Doris Day and Jack Lemmon: a magic pairing
– so what went wrong?
It Happened to Jane was filmed in the summer of 1958, but not released until almost a year later. It had all the elements that should have made it a hit: Doris Day in the leading role, and two terrific co-stars – the marvelous Jack Lemmon and the very funny Ernie Kovacs. It also had a top-flight supporting cast, a good old-fashioned come-from-behind story, and beautiful Technicolor location photography in picturesque Connecticut (not Maine, where the story actually takes place).
Why this picture received lackluster attention from audiences has long been speculated. As did many critics, who loved the film, Lemmon blamed its disappointing box-office on the title. Columbia Pictures seemed confused about what to call it. In production it had been labeled That Jane from Maine and later, in Europe, its title was changed to Twinkle and Shine.
The film centers on Jane Osgood (Day), a widow with two children, who single-handedly runs a struggling lobster business. She has entrusted her shipment of live lobsters to the Eastern & Portland Railroad, which is supposed to deliver them to restaurants, but she hits a snag when Old 97, the freight train, is re-routed from its original destination. The lobsters are returned to her in remote Cape Ann, dead on arrival. Harry Foster Malone (Kovacs) has taken over the railroad and has new ideas of what to do with it. Delivering lobsters is not in his plan. He envisions making a lot more money by turning the freight train into a fancy commuter train, ignoring the local people who depend on Old 97 to keep their homes and businesses afloat.
Enraged, Jane solicits the assistance of her childhood friend, George Denham (Lemmon), a local lawyer running for public office. He assures Jane that hers is an open and shut case and that she will easily recover her money for the ill-fated shipment. In New York, Malone’s board of directors acknowledges its liability for Jane’s loss and decides to present her with a check, in person, in the interest of public relations. Jane refuses the check, however. She believes that this fiasco has ruined her potential for a successful selling season and that their $700 will not nearly compensate her for that loss.
Jane sues the E&P and wins her case, but this sets in motion a series of increasingly nasty retaliations by Malone. Through Jane’s appearances on New York television shows to publicize her plight, the escalating war between this small-town business woman with her one lawyer and the wealthy, powerful corporate executive with his 25 attorneys becomes nationwide news. Public opinion is solidly on Jane’s side and eventually Malone concedes defeat. The film ends with Jane and George becoming engaged to be married and a town celebration for his election as council man.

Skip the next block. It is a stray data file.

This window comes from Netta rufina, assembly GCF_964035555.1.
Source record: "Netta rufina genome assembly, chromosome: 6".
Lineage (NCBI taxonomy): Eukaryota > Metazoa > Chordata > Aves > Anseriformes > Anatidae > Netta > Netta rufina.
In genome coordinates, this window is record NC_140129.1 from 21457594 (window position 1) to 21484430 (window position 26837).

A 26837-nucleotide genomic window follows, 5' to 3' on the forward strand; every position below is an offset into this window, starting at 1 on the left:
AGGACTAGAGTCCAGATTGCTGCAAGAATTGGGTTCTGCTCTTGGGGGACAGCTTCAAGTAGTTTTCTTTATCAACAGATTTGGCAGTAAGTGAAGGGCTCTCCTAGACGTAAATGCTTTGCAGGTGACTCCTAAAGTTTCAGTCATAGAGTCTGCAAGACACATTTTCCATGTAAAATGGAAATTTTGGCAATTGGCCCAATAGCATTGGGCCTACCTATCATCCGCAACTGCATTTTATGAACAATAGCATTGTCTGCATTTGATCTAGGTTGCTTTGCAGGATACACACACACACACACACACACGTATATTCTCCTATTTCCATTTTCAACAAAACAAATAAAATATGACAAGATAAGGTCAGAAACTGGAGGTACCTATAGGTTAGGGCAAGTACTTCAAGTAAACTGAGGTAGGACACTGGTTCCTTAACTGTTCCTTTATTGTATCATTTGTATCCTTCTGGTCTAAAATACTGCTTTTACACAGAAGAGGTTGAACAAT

This is a charming film. Using local townspeople gives it authenticity, Richard Quine’s direction is right on the money, and Norman Katkor’s screenplay is dandy. Lemmon is great as the young lawyer who secretly loves Day. Theirs was a magical pairing that warranted repeating, with both stars later saying they would have liked to work together again. Kovacs, in a rare film role, is perfect as the gruff and hateful Malone. Steve Forrest, who gives a believable performance as a newspaper reporter, would have been a good romantic match for Day in another picture. I enjoyed Mary Wickes, as usual, and Russ Brown was good as Uncle Otis. As is evident in every performance in which Day portrays a mother, her onscreen chemistry with children – in this case, Teddy Rooney and Gina Gillespie as her son and daughter – is very natural. She sings the bland title song, co-written by director Quine, and a cute Joe Lubin composition called Be Prepared.
Ralph McKnight, New York
“This bright and breezy comedy from the quirky, witty and underrated director Richard Quine stars Doris Day as the Jane from Maine, who becomes a national heroine when she sues Ernie Kovacs’s grasping railroad boss for putting her lobster farm at risk.
Jack Lemmon is on hand as Day’s feckless lawyer, but the movie is stolen by Kovacs, whose performance, with hindsight, is clearly a caricature of legendary Columbia Studios head, Harry Cohn. (Did he get the joke?)
Despite Doris, this isn’t a musical — more a delightful blend of Ealing comedy and Capra-esque social satire.” – BBC Radio Times
“On face value It Happened to Jane looks like just another one of those Doris Day movies where she is paired up with an adequately handsome and charming male lead and then a mix of fun and romance ensues. But whereas the likes of Pillow Talk and Lover Come Back had a good romantic streak, It Happened to Jane is more of a comedy and a surprisingly good one thanks to both Doris Day and Jack Lemmon on fine form when it comes to having fun.
With the storyline being for the most routine, it is the performances of Doris Day and Jack Lemmon which bring It Happened to Jane to life… Jack Lemmon. who is equally good when it comes to the comedy side of things, making it almost a laugh-a-minute movie. Which is a good thing because the romantic side of things is a little weak with there being no real romantic spark between Day and Lemmon.” – The Movie Scene